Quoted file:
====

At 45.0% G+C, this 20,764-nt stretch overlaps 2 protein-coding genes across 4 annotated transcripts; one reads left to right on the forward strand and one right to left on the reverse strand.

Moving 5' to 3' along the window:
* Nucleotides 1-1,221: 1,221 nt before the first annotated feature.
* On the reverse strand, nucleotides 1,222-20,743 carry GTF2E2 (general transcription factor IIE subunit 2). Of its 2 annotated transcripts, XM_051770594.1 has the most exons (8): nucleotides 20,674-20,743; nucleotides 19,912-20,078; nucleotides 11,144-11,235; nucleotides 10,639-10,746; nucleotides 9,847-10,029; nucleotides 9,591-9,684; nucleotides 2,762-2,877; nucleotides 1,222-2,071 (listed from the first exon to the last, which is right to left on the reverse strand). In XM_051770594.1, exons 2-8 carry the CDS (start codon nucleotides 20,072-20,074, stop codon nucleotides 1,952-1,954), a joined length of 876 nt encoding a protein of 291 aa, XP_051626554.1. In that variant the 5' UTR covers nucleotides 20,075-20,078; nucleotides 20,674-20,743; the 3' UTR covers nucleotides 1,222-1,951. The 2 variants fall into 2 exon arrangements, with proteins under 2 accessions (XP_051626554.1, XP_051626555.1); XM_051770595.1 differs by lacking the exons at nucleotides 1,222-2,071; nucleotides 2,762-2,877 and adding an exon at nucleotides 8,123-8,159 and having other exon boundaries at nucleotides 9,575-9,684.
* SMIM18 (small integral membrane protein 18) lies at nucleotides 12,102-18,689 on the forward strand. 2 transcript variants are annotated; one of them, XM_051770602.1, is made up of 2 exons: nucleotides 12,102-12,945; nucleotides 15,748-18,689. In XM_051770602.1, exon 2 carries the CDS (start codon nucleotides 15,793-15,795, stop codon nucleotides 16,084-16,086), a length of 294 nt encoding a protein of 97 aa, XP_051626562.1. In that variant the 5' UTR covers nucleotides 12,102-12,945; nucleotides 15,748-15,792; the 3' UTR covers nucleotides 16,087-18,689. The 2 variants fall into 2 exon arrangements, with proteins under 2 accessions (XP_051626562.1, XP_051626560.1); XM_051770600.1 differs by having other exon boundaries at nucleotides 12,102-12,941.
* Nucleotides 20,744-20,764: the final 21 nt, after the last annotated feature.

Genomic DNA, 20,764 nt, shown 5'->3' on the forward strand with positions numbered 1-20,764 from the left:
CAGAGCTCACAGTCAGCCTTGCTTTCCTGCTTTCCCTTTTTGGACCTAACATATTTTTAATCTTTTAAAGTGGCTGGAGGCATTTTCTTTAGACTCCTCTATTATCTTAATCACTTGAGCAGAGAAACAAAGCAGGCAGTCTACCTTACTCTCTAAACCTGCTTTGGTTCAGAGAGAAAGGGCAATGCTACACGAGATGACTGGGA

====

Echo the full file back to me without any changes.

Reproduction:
At 45.0% G+C, this 20,764-nt stretch overlaps 2 protein-coding genes across 4 annotated transcripts; one reads left to right on the forward strand and one right to left on the reverse strand.

Moving 5' to 3' along the window:
* Nucleotides 1-1,221: 1,221 nt before the first annotated feature.
* On the reverse strand, nucleotides 1,222-20,743 carry GTF2E2 (general transcription factor IIE subunit 2). Of its 2 annotated transcripts, XM_051770594.1 has the most exons (8): nucleotides 20,674-20,743; nucleotides 19,912-20,078; nucleotides 11,144-11,235; nucleotides 10,639-10,746; nucleotides 9,847-10,029; nucleotides 9,591-9,684; nucleotides 2,762-2,877; nucleotides 1,222-2,071 (listed from the first exon to the last, which is right to left on the reverse strand). In XM_051770594.1, exons 2-8 carry the CDS (start codon nucleotides 20,072-20,074, stop codon nucleotides 1,952-1,954), a joined length of 876 nt encoding a protein of 291 aa, XP_051626554.1. In that variant the 5' UTR covers nucleotides 20,075-20,078; nucleotides 20,674-20,743; the 3' UTR covers nucleotides 1,222-1,951. The 2 variants fall into 2 exon arrangements, with proteins under 2 accessions (XP_051626554.1, XP_051626555.1); XM_051770595.1 differs by lacking the exons at nucleotides 1,222-2,071; nucleotides 2,762-2,877 and adding an exon at nucleotides 8,123-8,159 and having other exon boundaries at nucleotides 9,575-9,684.
* SMIM18 (small integral membrane protein 18) lies at nucleotides 12,102-18,689 on the forward strand. 2 transcript variants are annotated; one of them, XM_051770602.1, is made up of 2 exons: nucleotides 12,102-12,945; nucleotides 15,748-18,689. In XM_051770602.1, exon 2 carries the CDS (start codon nucleotides 15,793-15,795, stop codon nucleotides 16,084-16,086), a length of 294 nt encoding a protein of 97 aa, XP_051626562.1. In that variant the 5' UTR covers nucleotides 12,102-12,945; nucleotides 15,748-15,792; the 3' UTR covers nucleotides 16,087-18,689. The 2 variants fall into 2 exon arrangements, with proteins under 2 accessions (XP_051626562.1, XP_051626560.1); XM_051770600.1 differs by having other exon boundaries at nucleotides 12,102-12,941.
* Nucleotides 20,744-20,764: the final 21 nt, after the last annotated feature.

Genomic DNA, 20,764 nt, shown 5'->3' on the forward strand with positions numbered 1-20,764 from the left:
CAGAGCTCACAGTCAGCCTTGCTTTCCTGCTTTCCCTTTTTGGACCTAACATATTTTTAATCTTTTAAAGTGGCTGGAGGCATTTTCTTTAGACTCCTCTATTATCTTAATCACTTGAGCAGAGAAACAAAGCAGGCAGTCTACCTTACTCTCTAAACCTGCTTTGGTTCAGAGAGAAAGGGCAATGCTACACGAGATGACTGGGA